New Radnor Boroughs

Single Member Borough

Published in The History of Parliament: the House of Commons 1754-1790, ed. L. Namier, J. Brooke., 1964
Available from Boydell and Brewer

Background Information

Right of Election:

in the freemen of New Radnor, Rhayader, Knighton, Knucklas, and Kevenlleece (or Cefnllys)

Number of voters:

about 1,000


16 Apr. 1754Thomas Lewis 
3 Apr. 1761Thomas Lewis 
 Edward Lewis 
 Double return. EDWARD LEWIS declared elected, 28 Nov. 1761 
26 Mar. 1768John Lewis547
 Edward Lewis440
 Edward Lewis vice John Lewis, on petition, 7 Mar. 1769 
15 Oct. 1774John Lewis201
 Edward Lewis619
 Edward Lewis vice John Lewis, on petition, 20 Feb. 1775 
20 Sept. 1780John Lewis 
 Edward Lewis 
 Double return. EDWARD LEWIS declared elected, 1 Feb. 1781 
3 Apr. 1784Edward Lewis 

Main Article

There were three electoral interests in this constituency: the corporation of New Radnor, which controlled the election of its own freemen; the steward of the King’s manors, who controlled the creation of freemen (both resident and non-resident) in Knighton, Rhayader, and Knucklas; and the Price family, who had considerable interest in Knighton and Kevenlleece. The sitting Member at the dissolution in 1754 was Thomas Lewis, who had represented the constituency since 1715 and whose brother was steward of the King’s manors, and he was again returned unopposed at the general election.

From the electoral squabbles which convulsed Radnorshire at the beginning of George III’s reign, Chase Price emerged as the dominant figure. As part of the general agreement concluded in March 1761,1 Thomas Lewis was to be unopposed in the boroughs, but Price disregarded this agreement and set up as his candidate a London merchant, Edward Lewis (no relation of Thomas Lewis). The election resulted in a double return, but Thomas Lewis was compelled to withdraw because of technical mistakes in the registration of his freemen. The rest of his life was spent in trying to recapture New Radnor for his nephew, John Lewis.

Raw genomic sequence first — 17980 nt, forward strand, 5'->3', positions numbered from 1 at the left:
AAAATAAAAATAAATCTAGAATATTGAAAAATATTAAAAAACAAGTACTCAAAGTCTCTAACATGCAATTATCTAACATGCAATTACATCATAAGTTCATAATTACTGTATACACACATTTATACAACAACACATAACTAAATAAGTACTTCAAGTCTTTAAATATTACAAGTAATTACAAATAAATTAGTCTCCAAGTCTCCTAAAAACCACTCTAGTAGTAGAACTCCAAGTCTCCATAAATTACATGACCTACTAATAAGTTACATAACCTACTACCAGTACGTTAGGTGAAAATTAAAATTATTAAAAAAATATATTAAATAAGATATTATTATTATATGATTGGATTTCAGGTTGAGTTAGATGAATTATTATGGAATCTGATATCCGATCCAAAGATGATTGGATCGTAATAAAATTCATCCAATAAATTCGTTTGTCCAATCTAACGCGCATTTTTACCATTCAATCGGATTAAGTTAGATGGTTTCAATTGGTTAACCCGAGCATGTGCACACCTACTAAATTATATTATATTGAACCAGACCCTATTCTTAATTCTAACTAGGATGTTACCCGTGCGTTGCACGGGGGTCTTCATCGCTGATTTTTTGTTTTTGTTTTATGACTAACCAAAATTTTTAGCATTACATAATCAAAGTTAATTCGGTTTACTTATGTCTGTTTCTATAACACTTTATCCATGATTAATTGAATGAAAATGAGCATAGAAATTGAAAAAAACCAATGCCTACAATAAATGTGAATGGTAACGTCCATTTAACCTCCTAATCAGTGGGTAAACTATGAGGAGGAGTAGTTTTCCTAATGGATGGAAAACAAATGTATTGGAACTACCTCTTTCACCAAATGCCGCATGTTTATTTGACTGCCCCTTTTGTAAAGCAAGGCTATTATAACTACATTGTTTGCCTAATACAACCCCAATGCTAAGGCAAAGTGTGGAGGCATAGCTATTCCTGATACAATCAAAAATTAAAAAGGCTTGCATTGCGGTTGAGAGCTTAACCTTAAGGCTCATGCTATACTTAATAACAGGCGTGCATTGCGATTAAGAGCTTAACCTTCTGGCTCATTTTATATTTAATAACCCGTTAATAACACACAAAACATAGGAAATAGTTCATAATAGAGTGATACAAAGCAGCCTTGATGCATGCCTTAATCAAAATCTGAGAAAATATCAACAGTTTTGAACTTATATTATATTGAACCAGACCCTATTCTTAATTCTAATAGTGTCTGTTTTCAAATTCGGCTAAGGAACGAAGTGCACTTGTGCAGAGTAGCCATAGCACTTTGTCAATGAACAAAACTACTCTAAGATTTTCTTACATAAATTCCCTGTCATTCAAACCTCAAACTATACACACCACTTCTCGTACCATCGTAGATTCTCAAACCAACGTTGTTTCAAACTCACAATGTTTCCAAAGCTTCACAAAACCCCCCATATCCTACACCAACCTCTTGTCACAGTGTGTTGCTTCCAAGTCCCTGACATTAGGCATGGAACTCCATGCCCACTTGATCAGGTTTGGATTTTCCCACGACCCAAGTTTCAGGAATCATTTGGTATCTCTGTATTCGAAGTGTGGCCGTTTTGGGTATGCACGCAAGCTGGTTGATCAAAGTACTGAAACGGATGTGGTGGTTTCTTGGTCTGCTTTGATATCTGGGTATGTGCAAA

In 1768, on Henry Lewis’s death, Lord Oxford, Chase Price’s ally, was appointed steward of the King’s manors, and the balance of power in the constituency turned against Thomas Lewis. Because of the Durham Act, which obliged honorary freemen to hold their freedoms for at least a year before voting in parliamentary elections, Oxford was unable to take full advantage of his new position; and at the general election of 1768 John Lewis beat Edward Lewis. Then it was discovered that Henry Lewis’s patent as steward, which had been renewed on the accession of George III, had not been registered within the six months required by law. All his subsequent creations of freemen were therefore invalid, and on this ground John Lewis was unseated in favour of Edward Lewis.

By creating a large number of honorary freemen for the three boroughs under his control, Oxford hoped to win the general election of 1774. But the returning officer had remained faithful to Thomas Lewis, and, declaring that residence was an essential qualification for freemen, disallowed Edward Lewis’s majority and returned John Lewis. The House of Commons determined that residence was necessary for the freedom of New Radnor and Kevenlleece, but not for the boroughs under the steward’s control; and Edward Lewis was seated on petition.

In 1780 there was another double return and again Edward Lewis was declared duly elected. By now the original combatants, Thomas Lewis and Chase Price, were dead; John Lewis was sick of the struggle; and Lord Oxford was left in complete control.

Author: John Brooke


This account is based upon research by J. B. Owen.